In a way, everything about Mario Kart 8 sounds bog standard for this genre, and completely played out. On paper, what else could you imagine? Where Mario Kart 8 makes its mark comes in the races themselves. None of the above would work if not for the 16 new course designs, which absolutely take advantage of this confluence of mechanical interplays. Simply put, they’re massive and tend to contain every single mechanic in some way, shape, or form. Some courses simple take you on one long downward journey, with laps being more like checkpoints than actual circuits (Mount Wario’s a personal favorite).
The central gimmicks of each one celebrate games within the Mario universe while presenting unique obstacles that force you to drive in different ways. You get your old standards (Bowser’s Castle is especially frightening, even if Rainbow Road underwhelms), your new ideas (Cloudtop Cruise’s finally uses airships! And Toad Harbor may as well be the Mario version of San Francisco), and I can’t think of a single course that I don’t remember. The retro course provide the same thrills due to a massive redesign that hits your nostalgic nerve while working within Mario Kart 8’s new constraints (they feel really short by comparison with the new stuff, though). All of them provide you with plenty of time to make your move and recover from any horrible crashes too. Sure, Mario Kart 8 often descends into chaos, but that’s the charm. Skill still reigns supreme for the most part, with the occasional coordinated assault by the AI or other horrible human beings on the couch and online.
And really, all of Mario Kart 8’s greatest feats come purely through polish and refinement. Or, really, those awesome physics which I cannot describe in text at all, yet make the game itself utterly transcendent in the moment. Nothing here will amaze you if you played any Mario Kart game of the past few decades, and yet I found myself enjoying this the most out of any Mario Kart game yet. Add online play, and I could see myself enjoying it for a long, long time. As you might know, I love drifting, and Mario Kart 8’s narrow tracks LOVE drifting, so more drifting in Mario Kart almost equals perfection from me. Yes, I will give a five star rating for polish.
Accusing Nintendo of iterative games and a lack of innovation is like accusing God for not changing His mind; it ain’t gonna happen:
8 Jesus Christ is the same yesterday and today and forever.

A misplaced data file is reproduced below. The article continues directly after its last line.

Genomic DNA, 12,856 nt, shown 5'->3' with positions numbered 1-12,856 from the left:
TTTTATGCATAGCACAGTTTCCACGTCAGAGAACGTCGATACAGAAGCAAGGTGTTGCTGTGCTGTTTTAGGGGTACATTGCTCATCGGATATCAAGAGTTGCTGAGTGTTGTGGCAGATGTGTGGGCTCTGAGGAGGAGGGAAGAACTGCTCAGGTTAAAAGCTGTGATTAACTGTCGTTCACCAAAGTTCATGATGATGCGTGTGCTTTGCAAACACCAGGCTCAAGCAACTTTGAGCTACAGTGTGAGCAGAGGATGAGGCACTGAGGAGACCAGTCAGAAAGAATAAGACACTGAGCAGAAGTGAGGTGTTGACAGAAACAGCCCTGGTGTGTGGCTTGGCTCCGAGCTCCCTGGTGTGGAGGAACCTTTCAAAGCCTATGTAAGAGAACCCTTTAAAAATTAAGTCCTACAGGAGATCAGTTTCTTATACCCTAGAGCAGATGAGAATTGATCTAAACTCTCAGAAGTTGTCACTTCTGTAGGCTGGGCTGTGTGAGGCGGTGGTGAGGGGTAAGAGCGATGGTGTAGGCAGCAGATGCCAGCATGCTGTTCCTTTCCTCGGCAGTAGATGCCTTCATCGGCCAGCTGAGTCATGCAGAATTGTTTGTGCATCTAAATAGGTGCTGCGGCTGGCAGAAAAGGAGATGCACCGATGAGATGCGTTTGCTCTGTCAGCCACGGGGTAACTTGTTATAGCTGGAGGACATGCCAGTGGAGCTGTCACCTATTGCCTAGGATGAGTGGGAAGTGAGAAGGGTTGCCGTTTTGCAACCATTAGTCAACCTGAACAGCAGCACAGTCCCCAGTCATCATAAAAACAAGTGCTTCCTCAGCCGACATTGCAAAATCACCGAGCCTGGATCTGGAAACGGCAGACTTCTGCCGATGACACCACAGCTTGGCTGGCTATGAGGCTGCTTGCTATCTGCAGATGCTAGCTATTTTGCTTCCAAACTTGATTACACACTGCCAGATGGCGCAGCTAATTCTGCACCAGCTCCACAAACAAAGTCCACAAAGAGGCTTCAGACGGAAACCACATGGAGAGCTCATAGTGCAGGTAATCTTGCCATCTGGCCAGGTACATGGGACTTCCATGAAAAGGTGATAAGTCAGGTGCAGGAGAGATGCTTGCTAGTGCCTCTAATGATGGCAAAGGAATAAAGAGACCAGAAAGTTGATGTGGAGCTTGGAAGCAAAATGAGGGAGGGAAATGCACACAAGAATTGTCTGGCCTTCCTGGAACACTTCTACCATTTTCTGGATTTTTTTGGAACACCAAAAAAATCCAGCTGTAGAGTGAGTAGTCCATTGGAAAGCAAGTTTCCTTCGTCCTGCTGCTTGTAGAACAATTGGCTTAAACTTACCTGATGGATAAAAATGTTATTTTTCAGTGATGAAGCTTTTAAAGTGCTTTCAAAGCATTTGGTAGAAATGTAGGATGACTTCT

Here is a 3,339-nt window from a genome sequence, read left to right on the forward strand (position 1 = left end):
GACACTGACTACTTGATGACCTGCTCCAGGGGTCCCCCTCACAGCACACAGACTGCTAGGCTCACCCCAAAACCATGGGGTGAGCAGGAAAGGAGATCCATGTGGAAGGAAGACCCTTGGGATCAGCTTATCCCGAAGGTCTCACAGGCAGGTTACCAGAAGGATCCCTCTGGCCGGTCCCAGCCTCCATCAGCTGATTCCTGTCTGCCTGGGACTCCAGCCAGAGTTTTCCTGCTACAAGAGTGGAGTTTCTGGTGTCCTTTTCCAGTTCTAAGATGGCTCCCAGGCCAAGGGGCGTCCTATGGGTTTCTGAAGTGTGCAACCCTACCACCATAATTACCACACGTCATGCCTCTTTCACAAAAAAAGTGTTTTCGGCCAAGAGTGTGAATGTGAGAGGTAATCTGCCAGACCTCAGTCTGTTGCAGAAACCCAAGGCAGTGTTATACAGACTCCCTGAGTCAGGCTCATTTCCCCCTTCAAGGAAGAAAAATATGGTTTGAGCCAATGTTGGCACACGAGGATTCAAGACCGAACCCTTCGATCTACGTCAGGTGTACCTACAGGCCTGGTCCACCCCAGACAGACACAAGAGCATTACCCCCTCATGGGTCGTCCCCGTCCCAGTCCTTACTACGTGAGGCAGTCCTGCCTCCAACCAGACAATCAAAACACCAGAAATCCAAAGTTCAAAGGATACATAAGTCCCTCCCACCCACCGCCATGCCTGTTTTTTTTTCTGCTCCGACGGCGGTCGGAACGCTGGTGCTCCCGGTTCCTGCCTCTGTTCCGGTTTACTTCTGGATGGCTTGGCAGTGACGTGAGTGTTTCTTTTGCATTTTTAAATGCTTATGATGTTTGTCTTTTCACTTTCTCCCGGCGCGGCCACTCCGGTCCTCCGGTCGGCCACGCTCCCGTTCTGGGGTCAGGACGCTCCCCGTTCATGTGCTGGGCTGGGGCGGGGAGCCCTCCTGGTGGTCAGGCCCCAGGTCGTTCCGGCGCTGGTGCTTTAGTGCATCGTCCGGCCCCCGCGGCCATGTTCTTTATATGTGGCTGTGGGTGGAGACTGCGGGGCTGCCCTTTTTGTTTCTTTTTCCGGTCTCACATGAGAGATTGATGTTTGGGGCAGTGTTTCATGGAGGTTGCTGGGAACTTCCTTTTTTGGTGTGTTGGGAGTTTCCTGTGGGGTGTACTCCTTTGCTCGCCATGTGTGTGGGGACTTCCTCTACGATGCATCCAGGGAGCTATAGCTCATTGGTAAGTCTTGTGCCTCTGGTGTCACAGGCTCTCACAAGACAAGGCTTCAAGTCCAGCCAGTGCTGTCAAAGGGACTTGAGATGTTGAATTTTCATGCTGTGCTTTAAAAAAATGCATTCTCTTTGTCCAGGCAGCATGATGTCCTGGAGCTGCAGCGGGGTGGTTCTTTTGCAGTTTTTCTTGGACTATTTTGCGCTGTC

God doesn’t change, merely because to imply He would changed means He would, at one point, think differently of you than He does now. We think of this lack of “dynamism”, so to speak, as a limitation, but that would make Jesus Christ less of a solid rock and more a house of cards that could fall with the blow of the wind. Rather, God’s nature remains so all-encompassing that we could not perceive the difference between “staying the same” and “change”. A limit of perspective, in other words. I guess that’s why I am fine with Nintendo’s lack of change – they make the games they want to make, and often that’s all it takes to turn a good game series into a great one.
You gotta wonder why Nintendo made the game this way, appealing to the hardcore fan (like myself) but also snatching quite a big audience for the Wii U. If I had to take a guess, Nintendo saw Sega’s Sonic & All-Stars Racing Transformed, an incredibly solid and innovative kart racer, and thought they could top what they’d already done. Yes, you’ve got the transforming karts (here, we’ve got anti-gravity racers) and underwater sections, but none of these sections mess with the handling quite as much as they do in Sumo Digital’s product. On the other hand, Sonic’s racing games focus excessively on constant drifting and boosts to get ahead on linear courses (read: skill and possibly an unhealthy love for OutRun), whereas Mario Kart 8 sprinkles drifting and power sliding among stun jumps, shortcuts, and disorienting course designs. Honestly, your preference (and I have none, really) comes down to what kind of design you enjoy more, and that’s purely up to the player.